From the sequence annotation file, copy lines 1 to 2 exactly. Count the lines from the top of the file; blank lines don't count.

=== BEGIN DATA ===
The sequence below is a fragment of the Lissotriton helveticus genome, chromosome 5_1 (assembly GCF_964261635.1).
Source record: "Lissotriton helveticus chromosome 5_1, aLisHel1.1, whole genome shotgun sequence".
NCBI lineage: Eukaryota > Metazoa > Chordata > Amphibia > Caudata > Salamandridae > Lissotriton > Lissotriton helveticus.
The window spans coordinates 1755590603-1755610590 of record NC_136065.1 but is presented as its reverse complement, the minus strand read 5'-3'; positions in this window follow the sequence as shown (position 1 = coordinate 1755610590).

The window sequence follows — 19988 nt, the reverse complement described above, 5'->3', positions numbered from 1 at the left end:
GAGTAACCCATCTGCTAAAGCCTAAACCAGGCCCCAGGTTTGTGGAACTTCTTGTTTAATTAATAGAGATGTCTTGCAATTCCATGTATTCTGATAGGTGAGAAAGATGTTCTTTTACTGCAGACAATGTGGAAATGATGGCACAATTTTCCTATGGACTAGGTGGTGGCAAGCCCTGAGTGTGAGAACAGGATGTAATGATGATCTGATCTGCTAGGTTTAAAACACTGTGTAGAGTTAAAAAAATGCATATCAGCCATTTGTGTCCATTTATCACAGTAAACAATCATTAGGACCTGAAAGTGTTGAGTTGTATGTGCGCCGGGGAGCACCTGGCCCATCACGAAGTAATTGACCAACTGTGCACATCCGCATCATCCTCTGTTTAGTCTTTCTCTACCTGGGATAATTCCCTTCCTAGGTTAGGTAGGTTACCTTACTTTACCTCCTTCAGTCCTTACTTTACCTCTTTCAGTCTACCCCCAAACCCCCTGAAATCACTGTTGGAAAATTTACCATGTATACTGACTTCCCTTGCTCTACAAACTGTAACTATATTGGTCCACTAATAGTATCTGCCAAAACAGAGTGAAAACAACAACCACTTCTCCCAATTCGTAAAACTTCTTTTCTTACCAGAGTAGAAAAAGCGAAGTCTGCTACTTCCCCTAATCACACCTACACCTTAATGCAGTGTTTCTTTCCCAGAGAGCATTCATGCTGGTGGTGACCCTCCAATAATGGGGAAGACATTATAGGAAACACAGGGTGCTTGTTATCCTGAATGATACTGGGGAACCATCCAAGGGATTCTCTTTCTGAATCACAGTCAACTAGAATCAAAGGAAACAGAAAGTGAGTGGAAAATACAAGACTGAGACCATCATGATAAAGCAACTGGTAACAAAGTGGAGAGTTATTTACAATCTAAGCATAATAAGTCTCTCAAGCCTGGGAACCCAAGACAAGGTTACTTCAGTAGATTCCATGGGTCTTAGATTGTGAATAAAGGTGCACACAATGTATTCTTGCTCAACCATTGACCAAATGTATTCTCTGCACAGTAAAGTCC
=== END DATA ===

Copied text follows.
The sequence below is a fragment of the Lissotriton helveticus genome, chromosome 5_1 (assembly GCF_964261635.1).
Source record: "Lissotriton helveticus chromosome 5_1, aLisHel1.1, whole genome shotgun sequence".